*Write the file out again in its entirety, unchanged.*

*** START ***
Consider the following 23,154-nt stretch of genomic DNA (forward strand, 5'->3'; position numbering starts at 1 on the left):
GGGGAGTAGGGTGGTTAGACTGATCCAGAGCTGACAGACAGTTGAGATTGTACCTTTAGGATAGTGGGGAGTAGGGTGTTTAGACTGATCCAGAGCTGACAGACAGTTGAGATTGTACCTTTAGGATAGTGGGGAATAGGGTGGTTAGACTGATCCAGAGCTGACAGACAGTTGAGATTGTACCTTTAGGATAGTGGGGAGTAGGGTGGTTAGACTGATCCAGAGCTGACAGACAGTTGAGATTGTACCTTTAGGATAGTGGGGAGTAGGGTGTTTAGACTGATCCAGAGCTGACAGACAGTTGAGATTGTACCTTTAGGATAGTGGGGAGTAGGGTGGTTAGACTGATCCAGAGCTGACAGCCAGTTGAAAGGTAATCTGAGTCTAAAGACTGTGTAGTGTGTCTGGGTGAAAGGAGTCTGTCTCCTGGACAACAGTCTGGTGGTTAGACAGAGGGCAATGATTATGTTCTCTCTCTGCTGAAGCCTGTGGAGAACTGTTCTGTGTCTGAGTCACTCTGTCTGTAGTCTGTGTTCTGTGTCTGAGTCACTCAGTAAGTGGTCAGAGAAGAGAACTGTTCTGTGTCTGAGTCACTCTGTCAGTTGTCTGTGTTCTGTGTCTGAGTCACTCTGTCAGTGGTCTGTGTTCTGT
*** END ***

Consider the following 23,154-nt stretch of genomic DNA (forward strand, 5'->3'; position numbering starts at 1 on the left):
GGGGAGTAGGGTGGTTAGACTGATCCAGAGCTGACAGACAGTTGAGATTGTACCTTTAGGATAGTGGGGAGTAGGGTGTTTAGACTGATCCAGAGCTGACAGACAGTTGAGATTGTACCTTTAGGATAGTGGGGAATAGGGTGGTTAGACTGATCCAGAGCTGACAGACAGTTGAGATTGTACCTTTAGGATAGTGGGGAGTAGGGTGGTTAGACTGATCCAGAGCTGACAGACAGTTGAGATTGTACCTTTAGGATAGTGGGGAGTAGGGTGTTTAGACTGATCCAGAGCTGACAGACAGTTGAGATTGTACCTTTAGGATAGTGGGGAGTAGGGTGGTTAGACTGATCCAGAGCTGACAGCCAGTTGAAAGGTAATCTGAGTCTAAAGACTGTGTAGTGTGTCTGGGTGAAAGGAGTCTGTCTCCTGGACAACAGTCTGGTGGTTAGACAGAGGGCAATGATTATGTTCTCTCTCTGCTGAAGCCTGTGGAGAACTGTTCTGTGTCTGAGTCACTCTGTCTGTAGTCTGTGTTCTGTGTCTGAGTCACTCAGTAAGTGGTCAGAGAAGAGAACTGTTCTGTGTCTGAGTCACTCTGTCAGTTGTCTGTGTTCTGTGTCTGAGTCACTCTGTCAGTGGTCTGTGTTCTGT